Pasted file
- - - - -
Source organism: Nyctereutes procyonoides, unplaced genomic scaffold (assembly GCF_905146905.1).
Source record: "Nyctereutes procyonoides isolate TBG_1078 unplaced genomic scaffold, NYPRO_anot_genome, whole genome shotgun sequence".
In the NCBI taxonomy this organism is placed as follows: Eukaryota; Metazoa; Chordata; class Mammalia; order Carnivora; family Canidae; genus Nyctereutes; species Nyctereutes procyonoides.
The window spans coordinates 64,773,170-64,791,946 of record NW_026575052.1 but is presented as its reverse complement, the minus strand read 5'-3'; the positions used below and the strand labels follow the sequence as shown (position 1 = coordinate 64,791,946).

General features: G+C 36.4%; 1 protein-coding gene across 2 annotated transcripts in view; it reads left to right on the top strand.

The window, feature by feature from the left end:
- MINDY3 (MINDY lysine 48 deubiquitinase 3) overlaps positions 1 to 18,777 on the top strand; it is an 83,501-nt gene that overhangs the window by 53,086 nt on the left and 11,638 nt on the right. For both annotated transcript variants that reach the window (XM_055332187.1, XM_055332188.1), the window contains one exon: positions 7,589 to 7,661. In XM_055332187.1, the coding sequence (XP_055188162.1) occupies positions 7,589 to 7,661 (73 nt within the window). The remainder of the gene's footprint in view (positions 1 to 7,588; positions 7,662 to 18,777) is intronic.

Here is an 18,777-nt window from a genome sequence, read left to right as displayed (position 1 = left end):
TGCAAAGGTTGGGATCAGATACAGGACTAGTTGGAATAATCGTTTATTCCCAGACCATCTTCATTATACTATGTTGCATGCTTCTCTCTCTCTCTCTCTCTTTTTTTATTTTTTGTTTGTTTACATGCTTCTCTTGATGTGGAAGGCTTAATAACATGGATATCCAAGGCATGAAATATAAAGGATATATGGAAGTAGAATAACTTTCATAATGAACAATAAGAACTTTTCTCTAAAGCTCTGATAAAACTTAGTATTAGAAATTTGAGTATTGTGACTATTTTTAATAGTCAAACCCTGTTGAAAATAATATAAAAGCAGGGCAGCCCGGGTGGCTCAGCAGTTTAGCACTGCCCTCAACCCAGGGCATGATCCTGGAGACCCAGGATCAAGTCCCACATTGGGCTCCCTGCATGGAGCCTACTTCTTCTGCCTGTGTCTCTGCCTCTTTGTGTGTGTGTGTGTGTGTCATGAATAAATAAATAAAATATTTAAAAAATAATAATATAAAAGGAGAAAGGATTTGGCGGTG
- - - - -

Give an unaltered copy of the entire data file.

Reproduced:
Source organism: Nyctereutes procyonoides, unplaced genomic scaffold (assembly GCF_905146905.1).
Source record: "Nyctereutes procyonoides isolate TBG_1078 unplaced genomic scaffold, NYPRO_anot_genome, whole genome shotgun sequence".
In the NCBI taxonomy this organism is placed as follows: Eukaryota; Metazoa; Chordata; class Mammalia; order Carnivora; family Canidae; genus Nyctereutes; species Nyctereutes procyonoides.
The window spans coordinates 64,773,170-64,791,946 of record NW_026575052.1 but is presented as its reverse complement, the minus strand read 5'-3'; the positions used below and the strand labels follow the sequence as shown (position 1 = coordinate 64,791,946).

General features: G+C 36.4%; 1 protein-coding gene across 2 annotated transcripts in view; it reads left to right on the top strand.

The window, feature by feature from the left end:
- MINDY3 (MINDY lysine 48 deubiquitinase 3) overlaps positions 1 to 18,777 on the top strand; it is an 83,501-nt gene that overhangs the window by 53,086 nt on the left and 11,638 nt on the right. For both annotated transcript variants that reach the window (XM_055332187.1, XM_055332188.1), the window contains one exon: positions 7,589 to 7,661. In XM_055332187.1, the coding sequence (XP_055188162.1) occupies positions 7,589 to 7,661 (73 nt within the window). The remainder of the gene's footprint in view (positions 1 to 7,588; positions 7,662 to 18,777) is intronic.

Here is an 18,777-nt window from a genome sequence, read left to right as displayed (position 1 = left end):
TGCAAAGGTTGGGATCAGATACAGGACTAGTTGGAATAATCGTTTATTCCCAGACCATCTTCATTATACTATGTTGCATGCTTCTCTCTCTCTCTCTCTCTTTTTTTATTTTTTGTTTGTTTACATGCTTCTCTTGATGTGGAAGGCTTAATAACATGGATATCCAAGGCATGAAATATAAAGGATATATGGAAGTAGAATAACTTTCATAATGAACAATAAGAACTTTTCTCTAAAGCTCTGATAAAACTTAGTATTAGAAATTTGAGTATTGTGACTATTTTTAATAGTCAAACCCTGTTGAAAATAATATAAAAGCAGGGCAGCCCGGGTGGCTCAGCAGTTTAGCACTGCCCTCAACCCAGGGCATGATCCTGGAGACCCAGGATCAAGTCCCACATTGGGCTCCCTGCATGGAGCCTACTTCTTCTGCCTGTGTCTCTGCCTCTTTGTGTGTGTGTGTGTGTGTCATGAATAAATAAATAAAATATTTAAAAAATAATAATATAAAAGGAGAAAGGATTTGGCGGTG